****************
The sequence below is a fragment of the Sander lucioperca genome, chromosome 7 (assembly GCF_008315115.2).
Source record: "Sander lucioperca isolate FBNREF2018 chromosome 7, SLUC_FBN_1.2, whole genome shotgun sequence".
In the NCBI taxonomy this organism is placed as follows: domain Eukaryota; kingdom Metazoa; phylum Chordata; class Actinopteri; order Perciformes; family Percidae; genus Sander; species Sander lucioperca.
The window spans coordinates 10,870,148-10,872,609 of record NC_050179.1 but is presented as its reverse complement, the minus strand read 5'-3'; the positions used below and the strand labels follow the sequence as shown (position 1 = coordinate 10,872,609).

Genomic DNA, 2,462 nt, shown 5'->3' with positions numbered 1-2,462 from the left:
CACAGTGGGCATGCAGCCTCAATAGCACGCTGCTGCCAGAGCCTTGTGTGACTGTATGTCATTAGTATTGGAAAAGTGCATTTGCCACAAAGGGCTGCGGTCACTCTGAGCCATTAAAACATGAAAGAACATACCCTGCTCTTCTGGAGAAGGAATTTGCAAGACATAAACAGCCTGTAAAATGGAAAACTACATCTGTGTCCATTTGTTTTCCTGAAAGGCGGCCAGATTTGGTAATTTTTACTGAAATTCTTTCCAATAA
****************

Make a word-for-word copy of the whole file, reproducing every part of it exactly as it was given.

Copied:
The sequence below is a fragment of the Sander lucioperca genome, chromosome 7 (assembly GCF_008315115.2).
Source record: "Sander lucioperca isolate FBNREF2018 chromosome 7, SLUC_FBN_1.2, whole genome shotgun sequence".
In the NCBI taxonomy this organism is placed as follows: domain Eukaryota; kingdom Metazoa; phylum Chordata; class Actinopteri; order Perciformes; family Percidae; genus Sander; species Sander lucioperca.
The window spans coordinates 10,870,148-10,872,609 of record NC_050179.1 but is presented as its reverse complement, the minus strand read 5'-3'; the positions used below and the strand labels follow the sequence as shown (position 1 = coordinate 10,872,609).

Genomic DNA, 2,462 nt, shown 5'->3' with positions numbered 1-2,462 from the left:
CACAGTGGGCATGCAGCCTCAATAGCACGCTGCTGCCAGAGCCTTGTGTGACTGTATGTCATTAGTATTGGAAAAGTGCATTTGCCACAAAGGGCTGCGGTCACTCTGAGCCATTAAAACATGAAAGAACATACCCTGCTCTTCTGGAGAAGGAATTTGCAAGACATAAACAGCCTGTAAAATGGAAAACTACATCTGTGTCCATTTGTTTTCCTGAAAGGCGGCCAGATTTGGTAATTTTTACTGAAATTCTTTCCAATAA